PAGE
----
FFS why?! Just why....are people making things more complicated then they should be? And they use that for divs, headings, spans...

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    And the component....
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    Probably because they don't know how CSS and specifically CSS selectors work. That's common among webdevs.
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    I find it funny that there is this Line dangerouslySetInnerHTML...

    I don't know react. But just by reading that line I'm like... It's an misfortune cookie.
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    @IntrusionCM innerHTML does have a potential security problem if the source string is not from a trusted (i.e. internal) source, so maybe that's intended as reminder for devs.
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    I think it is because of React. Why can’t React just be regular HTML? Why are making people things more complicated then they should be?
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    @Fast-Nop Oh yes. That could be.

    But then I'm even more wondering if that is an correct approach.

    I really didn't remember the fun of having to inject special encoded strings for eg. JS events or HTML (data-) attributes...

    But explicitly pitching that in an component which seems to be representing a form of element seems... Lackluster?

    Shouldn't the data be instead properly encoded?
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    @Sumafu React makes a lot of things easier. Of course it does not make sense to use it when building a simple static website, but it has its purpose.
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    @Fast-Nop The sad thing is that these guys who wrote this code are in charge of checking the code quality for the company I work for...
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    The Typography component is used in the Material-UI library to apply the global theme styling (font, margin, padding, color etc) to the components. Without that you have to set up all the styling from scratch and then apply it, or use a .scss setup to apply that.

    I know it's not very KISS and intuitive, but that's just a design decision by the library designers and well, you can do things differently but even that has a work load of setting up and implementing the styles.

    I would agree that it increases the load and makes the builds slower.
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    @alcatraz627 Could you please help me understand that approach?

    For example, they do have something like this:

    <Typography component="span" className={styles.someClass}>Something</Typography>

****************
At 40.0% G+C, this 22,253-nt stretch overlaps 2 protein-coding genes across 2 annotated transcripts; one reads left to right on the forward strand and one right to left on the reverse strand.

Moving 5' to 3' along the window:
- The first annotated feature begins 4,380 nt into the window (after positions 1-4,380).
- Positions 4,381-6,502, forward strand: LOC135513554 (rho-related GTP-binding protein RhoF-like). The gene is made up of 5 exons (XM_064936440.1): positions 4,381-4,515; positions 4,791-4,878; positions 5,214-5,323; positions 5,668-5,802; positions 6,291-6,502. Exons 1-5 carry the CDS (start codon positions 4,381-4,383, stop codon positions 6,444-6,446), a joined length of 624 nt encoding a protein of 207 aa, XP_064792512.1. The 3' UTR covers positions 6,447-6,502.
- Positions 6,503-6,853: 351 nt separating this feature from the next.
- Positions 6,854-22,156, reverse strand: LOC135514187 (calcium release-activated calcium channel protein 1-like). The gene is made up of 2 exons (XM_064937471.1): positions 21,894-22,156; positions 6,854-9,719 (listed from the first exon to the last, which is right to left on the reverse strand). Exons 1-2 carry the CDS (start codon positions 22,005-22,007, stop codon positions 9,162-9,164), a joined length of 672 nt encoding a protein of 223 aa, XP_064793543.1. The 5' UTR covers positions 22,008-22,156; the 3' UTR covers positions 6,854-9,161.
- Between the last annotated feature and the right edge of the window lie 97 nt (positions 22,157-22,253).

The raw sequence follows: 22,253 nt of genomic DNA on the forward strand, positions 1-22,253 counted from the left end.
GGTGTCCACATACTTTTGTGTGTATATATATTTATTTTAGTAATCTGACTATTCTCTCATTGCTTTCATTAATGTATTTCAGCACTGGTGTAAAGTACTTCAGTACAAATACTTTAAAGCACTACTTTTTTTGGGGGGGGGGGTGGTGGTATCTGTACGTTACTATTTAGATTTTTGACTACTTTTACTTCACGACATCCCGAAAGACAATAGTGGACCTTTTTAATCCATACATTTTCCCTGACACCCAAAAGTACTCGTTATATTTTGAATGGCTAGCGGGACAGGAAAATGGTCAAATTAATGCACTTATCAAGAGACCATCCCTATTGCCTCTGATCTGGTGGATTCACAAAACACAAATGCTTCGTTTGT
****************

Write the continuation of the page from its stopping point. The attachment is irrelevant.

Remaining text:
And when I check the styles object and someClass property it's just a string "text-black-lighter text-5xl py-30 md:text-8xl leading-none uppercase"

    So why this approach if you consider the code I screenshoted? They could write a simple span tag with className
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    @Gogy the Typography element is supposed to use one of the pre-defined variants of text types as dictated by the Material Design guidelines.

    One is supposed to set the variant tag, like

    > variant="subtitle1"

    and then maybe add a minimal extra styling in the styles.someClass
    (Ref: https://material-ui.com/components/...)

    The original coder is stuck between the two different ways of styling text(plain HTML and CSS v/s using the predefined variants), and so has produced the worst possible code. (I admit I didn't fully see that clusterfuck the first time I saw this post).

    It seems like the original coder is the kind of person who is barely interested in proper coding guidelines and is only bothered just enough to get something out, no matter how smelly and disgusting, which is how it ends up being, figuratively 💩.
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    @alcatraz627 I'll quote this:

    "It seems like the original coder is the kind of person who is barely interested in proper coding guidelines..."

    Isn't it ironic that they are in charge of the code quality for the company I work for? :D Fortunately, we can tell them they are wrong when they are... And they are wrong very often. Ah, politics...

    But yeah, they probably stuck in some weird mix of styling techniques...
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    @Gogy abhorrent is the human condition where a rational course of action is only agreed upon based on convenience and other not so rational considerations.
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    This looks like some reactnaut came to angular and couldn't be bothered to learn anything, then went back to react and got even worse.
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    react is fast becoming the PHP of frameworks, with so many 'junior' devs coming out of bootcamps and BuiLd an AmAZOn Cl0n3 iN 3 hOurs w1TH REAcT youtube videos.
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    @Fast-Nop That's a major flaw with React. They should provide a default safe method to insert HTML (where it gets sanitised automatically) and tell users to use that method unless they absolutely need to insert some content as-is. This way, users would only go for the more complicated unsafe method if they really needed it.

    Instead, they just tell users to write the word "dangerously" and wrap input inside { __html : "" }, and nobody bothers sanitising their input until something bad happens.
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